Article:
The Chinese imports declined by 15.2 per cent year-over-year in February after rising 28.8 per cent in January due to the country’s Lunar New Year holiday season that slowed down factory activity.
On the other side, exports grew by 21.8 per cent year-over-year in February, compared to a fall of 25 per cent in January.
The Chinese government already warned the outlook for exports was grim while presenting its plans for 2013 earlier this week.
The decline of imports may not be a major concern for China, as the country’s economy has steadily become less reliant on exports.
In the first two months of 2013, exports were up 23.6 per cent and imports were up 5 per cent compared to the same period last year.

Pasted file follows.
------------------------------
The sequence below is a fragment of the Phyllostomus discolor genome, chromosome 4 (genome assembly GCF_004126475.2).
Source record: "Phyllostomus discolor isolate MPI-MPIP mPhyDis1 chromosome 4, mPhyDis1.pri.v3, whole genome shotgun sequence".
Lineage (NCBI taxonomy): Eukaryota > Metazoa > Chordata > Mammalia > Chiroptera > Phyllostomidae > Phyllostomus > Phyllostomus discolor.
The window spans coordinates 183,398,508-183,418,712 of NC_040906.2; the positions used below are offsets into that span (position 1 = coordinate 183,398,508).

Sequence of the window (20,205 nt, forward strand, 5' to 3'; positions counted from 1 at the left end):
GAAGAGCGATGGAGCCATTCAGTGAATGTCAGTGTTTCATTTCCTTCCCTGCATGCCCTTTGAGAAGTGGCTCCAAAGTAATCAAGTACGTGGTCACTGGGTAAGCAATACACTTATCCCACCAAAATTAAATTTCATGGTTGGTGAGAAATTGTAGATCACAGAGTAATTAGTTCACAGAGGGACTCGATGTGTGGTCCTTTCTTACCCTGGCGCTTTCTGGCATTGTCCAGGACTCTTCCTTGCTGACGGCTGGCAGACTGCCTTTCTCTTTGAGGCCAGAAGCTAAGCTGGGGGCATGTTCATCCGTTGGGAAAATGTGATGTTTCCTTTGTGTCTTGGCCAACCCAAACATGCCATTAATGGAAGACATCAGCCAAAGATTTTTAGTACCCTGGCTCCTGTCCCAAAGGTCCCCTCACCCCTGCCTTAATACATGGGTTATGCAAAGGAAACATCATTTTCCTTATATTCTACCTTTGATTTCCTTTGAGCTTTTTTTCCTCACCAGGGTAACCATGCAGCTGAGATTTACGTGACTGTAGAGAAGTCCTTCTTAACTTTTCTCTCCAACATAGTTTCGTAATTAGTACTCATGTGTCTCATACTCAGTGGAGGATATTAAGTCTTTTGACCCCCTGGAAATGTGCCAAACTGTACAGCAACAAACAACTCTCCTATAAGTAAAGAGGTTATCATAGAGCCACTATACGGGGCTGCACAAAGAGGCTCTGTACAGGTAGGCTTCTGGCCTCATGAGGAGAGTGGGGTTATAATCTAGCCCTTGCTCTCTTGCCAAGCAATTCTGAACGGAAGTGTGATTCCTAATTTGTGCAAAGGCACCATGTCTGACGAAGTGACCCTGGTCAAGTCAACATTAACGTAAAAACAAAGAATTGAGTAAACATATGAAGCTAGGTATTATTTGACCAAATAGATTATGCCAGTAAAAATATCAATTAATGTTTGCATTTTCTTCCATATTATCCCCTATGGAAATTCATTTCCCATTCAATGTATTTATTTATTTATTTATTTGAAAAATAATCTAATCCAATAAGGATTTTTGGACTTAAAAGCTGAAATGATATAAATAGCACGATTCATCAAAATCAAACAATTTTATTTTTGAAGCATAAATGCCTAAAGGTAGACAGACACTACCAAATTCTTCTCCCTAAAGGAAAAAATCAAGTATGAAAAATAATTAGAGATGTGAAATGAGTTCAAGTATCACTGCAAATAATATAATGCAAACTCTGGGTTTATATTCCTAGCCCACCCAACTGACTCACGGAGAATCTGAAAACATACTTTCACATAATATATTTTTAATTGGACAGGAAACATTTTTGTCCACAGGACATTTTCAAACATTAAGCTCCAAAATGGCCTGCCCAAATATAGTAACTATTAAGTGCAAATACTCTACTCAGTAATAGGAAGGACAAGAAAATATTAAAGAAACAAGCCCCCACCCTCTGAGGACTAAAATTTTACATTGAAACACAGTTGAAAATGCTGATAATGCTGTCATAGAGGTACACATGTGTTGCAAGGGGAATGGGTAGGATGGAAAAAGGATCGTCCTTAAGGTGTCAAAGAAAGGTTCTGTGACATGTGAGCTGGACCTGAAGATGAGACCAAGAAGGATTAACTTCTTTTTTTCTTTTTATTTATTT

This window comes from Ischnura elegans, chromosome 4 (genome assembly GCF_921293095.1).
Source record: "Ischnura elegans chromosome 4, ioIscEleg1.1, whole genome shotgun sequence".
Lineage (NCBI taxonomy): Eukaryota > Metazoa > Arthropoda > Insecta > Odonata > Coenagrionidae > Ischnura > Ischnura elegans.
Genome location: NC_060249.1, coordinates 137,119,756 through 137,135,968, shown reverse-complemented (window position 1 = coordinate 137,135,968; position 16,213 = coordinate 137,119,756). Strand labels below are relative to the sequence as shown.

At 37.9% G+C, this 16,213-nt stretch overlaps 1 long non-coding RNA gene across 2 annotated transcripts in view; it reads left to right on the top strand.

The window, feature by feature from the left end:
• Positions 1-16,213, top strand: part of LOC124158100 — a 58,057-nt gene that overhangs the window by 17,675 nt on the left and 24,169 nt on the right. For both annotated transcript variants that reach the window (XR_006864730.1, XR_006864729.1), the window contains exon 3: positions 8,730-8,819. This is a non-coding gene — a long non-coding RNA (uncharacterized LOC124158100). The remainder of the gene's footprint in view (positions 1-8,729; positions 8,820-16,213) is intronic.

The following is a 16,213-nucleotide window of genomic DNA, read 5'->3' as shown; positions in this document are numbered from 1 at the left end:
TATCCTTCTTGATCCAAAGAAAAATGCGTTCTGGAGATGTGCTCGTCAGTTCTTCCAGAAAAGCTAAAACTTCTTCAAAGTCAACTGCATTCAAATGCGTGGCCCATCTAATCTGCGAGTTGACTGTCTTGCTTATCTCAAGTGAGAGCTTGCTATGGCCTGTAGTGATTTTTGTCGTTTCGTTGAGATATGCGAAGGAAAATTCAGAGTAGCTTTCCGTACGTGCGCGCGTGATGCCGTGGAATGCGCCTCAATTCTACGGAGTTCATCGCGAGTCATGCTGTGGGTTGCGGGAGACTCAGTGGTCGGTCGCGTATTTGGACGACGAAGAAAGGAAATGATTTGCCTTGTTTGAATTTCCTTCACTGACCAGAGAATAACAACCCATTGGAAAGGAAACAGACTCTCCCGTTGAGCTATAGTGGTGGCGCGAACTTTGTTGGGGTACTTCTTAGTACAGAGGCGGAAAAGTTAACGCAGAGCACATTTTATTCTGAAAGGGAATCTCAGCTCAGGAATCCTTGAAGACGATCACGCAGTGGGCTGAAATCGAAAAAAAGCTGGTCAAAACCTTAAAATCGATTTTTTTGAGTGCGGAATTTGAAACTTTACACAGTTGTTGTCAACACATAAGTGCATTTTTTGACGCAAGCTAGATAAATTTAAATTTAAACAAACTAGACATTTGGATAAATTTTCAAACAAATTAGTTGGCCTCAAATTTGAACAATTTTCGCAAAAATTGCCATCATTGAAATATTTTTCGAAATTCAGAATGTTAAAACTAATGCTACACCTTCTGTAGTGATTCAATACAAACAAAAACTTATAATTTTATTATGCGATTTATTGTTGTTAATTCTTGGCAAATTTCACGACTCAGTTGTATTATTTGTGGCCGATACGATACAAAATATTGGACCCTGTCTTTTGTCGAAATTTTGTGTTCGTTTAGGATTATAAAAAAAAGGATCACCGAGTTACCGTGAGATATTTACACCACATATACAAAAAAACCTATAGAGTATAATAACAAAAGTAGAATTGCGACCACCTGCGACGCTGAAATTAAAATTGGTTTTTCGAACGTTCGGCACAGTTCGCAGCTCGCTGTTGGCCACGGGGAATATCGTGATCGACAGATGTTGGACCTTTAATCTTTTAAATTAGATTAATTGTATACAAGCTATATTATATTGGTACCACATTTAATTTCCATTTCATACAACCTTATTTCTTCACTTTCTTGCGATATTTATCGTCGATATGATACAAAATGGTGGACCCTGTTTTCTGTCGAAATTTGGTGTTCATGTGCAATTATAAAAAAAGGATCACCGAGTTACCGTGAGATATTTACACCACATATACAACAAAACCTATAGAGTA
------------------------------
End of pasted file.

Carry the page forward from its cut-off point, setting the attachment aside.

Song Yu, an economist with Goldman Sachs, told the Financial Times (FT): “This can mean even the January and February combined data are distorted on the upside and the unwinding of the Chinese New Year distortions would happen in March.”
Meanwhile, the Chinese central bank started to withdraw excess cash from the economy due to the record inflow of foreign capital to the country in January.
Chinese Lunar New Year celebrations fell in the second week of February.